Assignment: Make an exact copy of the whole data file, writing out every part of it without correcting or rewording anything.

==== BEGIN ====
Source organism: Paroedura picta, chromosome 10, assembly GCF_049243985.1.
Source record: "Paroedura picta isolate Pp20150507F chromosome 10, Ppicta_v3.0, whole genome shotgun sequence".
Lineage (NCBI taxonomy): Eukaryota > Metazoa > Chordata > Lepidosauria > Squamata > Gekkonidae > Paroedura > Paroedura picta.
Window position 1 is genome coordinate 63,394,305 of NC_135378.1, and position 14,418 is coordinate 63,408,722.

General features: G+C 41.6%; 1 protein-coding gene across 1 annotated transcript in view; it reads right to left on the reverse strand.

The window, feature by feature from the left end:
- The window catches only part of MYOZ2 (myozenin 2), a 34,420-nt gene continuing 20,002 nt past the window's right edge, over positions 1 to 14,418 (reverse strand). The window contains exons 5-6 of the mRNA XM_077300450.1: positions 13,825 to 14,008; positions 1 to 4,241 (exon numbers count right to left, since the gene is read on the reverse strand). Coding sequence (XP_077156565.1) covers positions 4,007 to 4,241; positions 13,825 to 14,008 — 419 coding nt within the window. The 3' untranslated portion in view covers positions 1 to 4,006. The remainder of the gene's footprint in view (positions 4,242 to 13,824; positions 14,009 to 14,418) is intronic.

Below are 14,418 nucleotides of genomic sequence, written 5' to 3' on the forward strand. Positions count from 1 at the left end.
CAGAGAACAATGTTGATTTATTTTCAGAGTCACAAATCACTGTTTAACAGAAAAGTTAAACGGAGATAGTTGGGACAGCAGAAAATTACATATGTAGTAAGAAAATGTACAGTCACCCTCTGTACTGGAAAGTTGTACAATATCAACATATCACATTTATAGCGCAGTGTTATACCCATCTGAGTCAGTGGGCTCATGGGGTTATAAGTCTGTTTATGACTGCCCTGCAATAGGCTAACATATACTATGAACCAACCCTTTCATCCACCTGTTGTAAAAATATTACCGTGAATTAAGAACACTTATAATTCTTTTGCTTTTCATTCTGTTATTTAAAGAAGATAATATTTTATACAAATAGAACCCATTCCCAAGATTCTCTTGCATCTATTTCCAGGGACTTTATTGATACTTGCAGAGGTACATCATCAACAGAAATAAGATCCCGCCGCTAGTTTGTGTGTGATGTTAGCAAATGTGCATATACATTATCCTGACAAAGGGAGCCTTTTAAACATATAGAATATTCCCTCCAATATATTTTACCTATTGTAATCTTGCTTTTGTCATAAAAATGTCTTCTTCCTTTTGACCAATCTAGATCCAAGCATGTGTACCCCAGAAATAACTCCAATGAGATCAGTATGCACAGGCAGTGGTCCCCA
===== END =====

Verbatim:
Source organism: Paroedura picta, chromosome 10, assembly GCF_049243985.1.
Source record: "Paroedura picta isolate Pp20150507F chromosome 10, Ppicta_v3.0, whole genome shotgun sequence".
Lineage (NCBI taxonomy): Eukaryota > Metazoa > Chordata > Lepidosauria > Squamata > Gekkonidae > Paroedura > Paroedura picta.
Window position 1 is genome coordinate 63,394,305 of NC_135378.1, and position 14,418 is coordinate 63,408,722.

General features: G+C 41.6%; 1 protein-coding gene across 1 annotated transcript in view; it reads right to left on the reverse strand.

The window, feature by feature from the left end:
- The window catches only part of MYOZ2 (myozenin 2), a 34,420-nt gene continuing 20,002 nt past the window's right edge, over positions 1 to 14,418 (reverse strand). The window contains exons 5-6 of the mRNA XM_077300450.1: positions 13,825 to 14,008; positions 1 to 4,241 (exon numbers count right to left, since the gene is read on the reverse strand). Coding sequence (XP_077156565.1) covers positions 4,007 to 4,241; positions 13,825 to 14,008 — 419 coding nt within the window. The 3' untranslated portion in view covers positions 1 to 4,006. The remainder of the gene's footprint in view (positions 4,242 to 13,824; positions 14,009 to 14,418) is intronic.

Below are 14,418 nucleotides of genomic sequence, written 5' to 3' on the forward strand. Positions count from 1 at the left end.
CAGAGAACAATGTTGATTTATTTTCAGAGTCACAAATCACTGTTTAACAGAAAAGTTAAACGGAGATAGTTGGGACAGCAGAAAATTACATATGTAGTAAGAAAATGTACAGTCACCCTCTGTACTGGAAAGTTGTACAATATCAACATATCACATTTATAGCGCAGTGTTATACCCATCTGAGTCAGTGGGCTCATGGGGTTATAAGTCTGTTTATGACTGCCCTGCAATAGGCTAACATATACTATGAACCAACCCTTTCATCCACCTGTTGTAAAAATATTACCGTGAATTAAGAACACTTATAATTCTTTTGCTTTTCATTCTGTTATTTAAAGAAGATAATATTTTATACAAATAGAACCCATTCCCAAGATTCTCTTGCATCTATTTCCAGGGACTTTATTGATACTTGCAGAGGTACATCATCAACAGAAATAAGATCCCGCCGCTAGTTTGTGTGTGATGTTAGCAAATGTGCATATACATTATCCTGACAAAGGGAGCCTTTTAAACATATAGAATATTCCCTCCAATATATTTTACCTATTGTAATCTTGCTTTTGTCATAAAAATGTCTTCTTCCTTTTGACCAATCTAGATCCAAGCATGTGTACCCCAGAAATAACTCCAATGAGATCAGTATGCACAGGCAGTGGTCCCCA